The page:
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Robot assistance in the laboratory

A great many experiments are required before a medicinal substance can become a finished drug. Researchers must find the best combination of stabilisers and other additives and test whether a drug always works as intended. This process can be facilitated with an HLS robot system which enables reliable studies to be done on highly sensitive biomolecules. A newly developed software tool provides a clear overview of the results of individual experiments, thus accelerating the search for the optimal drug formulation.

Drugs, whether as tablets or other dosage forms, contain not only active pharmaceutical ingredients but also various additives to ensure that the active substances remain stable and that the intended dose is released at the right place in the body. These additives differ according to the drug. In order to find out which formulation best achieves the desired medicinal effect, thousands of tests are necessary. “It is not enough to produce different additive combinations,” explains Oliver Germershaus from the HLS Institute for Pharma Technology. “We also have to analyse those formulation candidates chemically and assess their shelf life, which means: storing them for long periods of time and then testing them. Many of these steps are still done manually; the process is vulnerable to errors and it takes a long time, especially for biological agents.” In order to automate the production of different formulations as well as the sample preparation, the HLS researchers have adapted a commercial robot platform for this special purpose in a project funded by the FHNW Foundation and in collaboration with Hamilton Bonaduz AG.

Glass not plastic

The biggest challenge of the project was the biological agents themselves: biomolecules degrade over time. They are less stable and are more sensitive than conventional active ingredients, for instance when they come into contact with air. “Conventional laboratory robots work with plastic vessels,” says Germershaus. “However, these are not completely airtight. If samples are stored for shelf life studies, air can get in and may affect drug stability. More- over, substances can leach out of the plastic and influence the efficacy of the drug.” HLS researchers modified the robot and replaced the plastic containers with glass ones, which do not react with the drug, are airtight and can be sealed, ensuring more reliable test results. The research team used a monoclonal antibody, i.e. an artificially produced biomolecule, as a test system. Different concentrations of six different additives, such as stabilisers and buffers to regulate acidity, were used for the formulation. A total of 324 different combinations were produced by the laboratory robot. “The robot has several advantages,” says Germershaus. “It is about one and a half times faster than humans, can produce the formulations very reliably and does exactly what it was programmed for. In addition, the robot has a clean-air hood to filter the air and remove particles and micro- organisms, enabling it to produce the formulations under sterile conditions.”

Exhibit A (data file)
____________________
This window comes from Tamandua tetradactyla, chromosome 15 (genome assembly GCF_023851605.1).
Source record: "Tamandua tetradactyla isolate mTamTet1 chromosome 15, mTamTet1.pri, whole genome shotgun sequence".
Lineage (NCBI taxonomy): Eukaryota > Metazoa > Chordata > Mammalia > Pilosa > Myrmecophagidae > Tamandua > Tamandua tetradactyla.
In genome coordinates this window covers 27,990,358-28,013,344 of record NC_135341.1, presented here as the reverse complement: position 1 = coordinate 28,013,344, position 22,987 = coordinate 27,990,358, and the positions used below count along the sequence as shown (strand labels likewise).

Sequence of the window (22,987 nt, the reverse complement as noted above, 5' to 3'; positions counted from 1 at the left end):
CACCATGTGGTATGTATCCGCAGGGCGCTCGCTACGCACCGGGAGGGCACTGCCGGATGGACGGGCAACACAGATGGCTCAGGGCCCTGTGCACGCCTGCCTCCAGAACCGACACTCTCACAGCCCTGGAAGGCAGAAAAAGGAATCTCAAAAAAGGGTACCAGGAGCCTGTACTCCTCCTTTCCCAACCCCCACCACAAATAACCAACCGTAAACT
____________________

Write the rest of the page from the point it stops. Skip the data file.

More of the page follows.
IT meets pharma technology

The research team did a great deal of the work on the computer. Due to the many possible test substance formulations, this programming was very time-consuming and only feasible with the help of researchers from the Institute for Medical Engineer- ing and Medical Informatics at the HLS. First, they had to adapt the robot and clearly define its new tasks for each step, such as: go to this location with the pipette, take one millilitre of the active substance solution, go to the next location and mix again. Germershaus believes that despite extensive process automation, the laboratory robot cannot completely replace humans: “Humans see an experiment with all their senses. A robot works systematically but not necessarily efficiently. A human notices this immediately, but an automatic mechanism only checks the things it has been programmed for.”

Chemical analysis also relies on that combination of human expertise and IT efficiency. “Using statistical test design, we were able to reduce the 324 formulations produced by the robot to just 40 in the analysis phase and still find an ideal combination,” says Germershaus. His team stored the 40 formulation candidates at two different temperatures and analysed their effectiveness at four different points in time, meaning that the researchers still analysed 320 different samples using a variety of methods. For this purpose, they developed a new software tool that provides a clear visual presentation of the test results. The researchers see potential for further auto- mation in future. The robot and its algorithms could take on sampling and analysis for example, as well as the interpretation of the analysis results. However, it will probably be some time before the entire formulation process is fully automated.

FHNW School of Life Sciences

FHNW University of Applied Sciences and Arts Northwestern Switzerland School of Life Sciences Hofackerstrasse 30 CH - 4132 Muttenz
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